“It wasn’t like Snowden happened and then I wrote ‘Home,’” says producer Holly Herndon from her own abode in Los Angeles. She’s just off a flight from a show in Chicago, spending her first night in her new house, on the phone and in her pajamas while being interviewed about her second album, Platform. “It was just more like a slow burn of realization. I just started to research it more and understand it more — and understand the extent to which it was happening. I think it just finally sank in.” By “it,” the producer — who releases her second full-length through RVNG Intl and 4AD on May 19 — means the culture of spying that the networked world routinely engages in and endures, often without realizing it. Because of global social media and governmental surveillance, the concept of privacy has changed radically over the past couple of decades, and Herndon’s music explores this explicitly. “It’s something that people in music really hate, or are almost allergic to — that if you theorize something, or if you talk about something, it takes away from the emotionality of the thing. It’s like music should just be felt with the heart or in some kind of emotional way, and I think that that’s really odd.” In “Home,” ghostly vocals contemplate surveillance (“I know that you know me / better than I know me”) amid a wash of whirring, racing, scuttling rhythms.
For her latest music video, “Interference,” Herndon and her collaborator-partner Mat Dryhurst worked with progressive graphic design agency Metahaven. It features mostly achromatic tones occasionally punctured by a blank red screen here, a full-color forearm there. The figure of Herndon herself appears from behind a tattered white flag as clattering sonic clusters swirl across cut and glitched vocal samples. A rarely heard word surfaces within the sound and is met with the video’s barely visible text that reads “EVERYWHERE AND NOWHERE.” It’s an equally aesthetic and unsettling experience. “I don’t believe in this strange separation of the soul and the mind,” says Herndon, speaking about what some might perceive as her overthinking of content and the privileged place of ideology in her music. “I think if something’s intellectually interesting then that can make something all the more emotional. I don’t understand this weird separation that music often has, where people get really upset by that idea.”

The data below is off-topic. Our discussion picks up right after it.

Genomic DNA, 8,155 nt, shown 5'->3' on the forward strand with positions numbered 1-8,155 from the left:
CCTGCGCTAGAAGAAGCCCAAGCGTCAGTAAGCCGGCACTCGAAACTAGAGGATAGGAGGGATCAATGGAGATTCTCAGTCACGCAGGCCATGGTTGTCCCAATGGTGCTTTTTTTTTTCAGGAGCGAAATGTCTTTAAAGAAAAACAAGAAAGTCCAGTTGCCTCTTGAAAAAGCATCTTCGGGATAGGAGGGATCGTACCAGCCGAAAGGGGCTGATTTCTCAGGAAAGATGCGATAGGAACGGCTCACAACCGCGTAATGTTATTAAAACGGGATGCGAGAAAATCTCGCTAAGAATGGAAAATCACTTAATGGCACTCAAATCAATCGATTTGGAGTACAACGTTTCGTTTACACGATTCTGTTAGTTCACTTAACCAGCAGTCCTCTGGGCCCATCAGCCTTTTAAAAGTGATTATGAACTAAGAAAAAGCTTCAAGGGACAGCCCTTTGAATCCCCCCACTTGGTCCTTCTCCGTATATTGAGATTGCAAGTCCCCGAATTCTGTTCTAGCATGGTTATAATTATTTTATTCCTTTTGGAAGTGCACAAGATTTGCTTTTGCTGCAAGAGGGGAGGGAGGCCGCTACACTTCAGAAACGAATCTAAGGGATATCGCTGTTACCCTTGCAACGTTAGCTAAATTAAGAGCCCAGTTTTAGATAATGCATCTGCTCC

“Systemic inequality, surveillance states and neo-feudalism” are just some of the heady themes mentioned in the press release for Herndon’s Platform. They are addressed explicitly in track titles like “Unequal,” “DOA” (as in, “distributed autonomous organization”) and the creepy ASMR audio of “Lonely At The Top.” Here, artist and Berlin Community Radio presenter Claire Tolan whispers, “You’re so special, in so many ways,” in a track that’s without sound save for the soothing affirmations of the artist and the rubbing, massaging, salivating foley of bodies in motion. This is just one of several contributions to Platform by other artists working across disciplines, including New York-based composer and performer Colin Self, soprano Amanda DeBoer and Berlin-based Finnish production duo Amnesia Scanner. Herndon wants to be totally open about these contributions, with a transparent attitude that she says is all too rare. “Especially in music, you often have the ‘lone genius’ or the ‘lone icon,’ and it’s actually very rarely accurate. Usually there are a lot of behind-the-scenes people who aren’t being recognized,” Herndon says with a laugh. “So I don’t even know how radically different the process even is. It’s just more about being honest and open about how that process is working; working with people that aren’t necessarily musicians bringing in their ideas to the work.” Those ideas don’t only include Tolan’s work with the perceptual phenomenon of autonomous sensory meridian response on “Lonely at the Top,” but also an eight-channel ambisonic piece with performance artist Cuauhtémoc Peranda in “DOA” and Spencer Longo’s word sculptures in “Locker Leak.” Herndon explains that these contributions have “changed the approach toward lyric writing, or toward conceptual ideas around certain tracks, so I think about it more in those terms. As more a kind of decentralization or something, or a less hierarchical approach.”
Of course, ideas of “decentralized” and “nonhierarchical” structures are central to discussions of the internet, which is at the heart of Herndon’s concerns about global communication and networked technologies. They’re macro-events that have enormous consequences at the micro-level, and it’s a song like “Home” that situates both perspectives squarely within our relationships to our own networked devices. “I was really trying to get to that hyper-personal, almost domestic feeling that you have with your laptop,” Herndon says about “Chorus,” Platform’s lead single released last year. “Then with ‘Home,’ you could see it as break-up song. Where I’m like, ‘How could you do this to me!?’ But of course, we didn’t actually break up. It’s complicated.”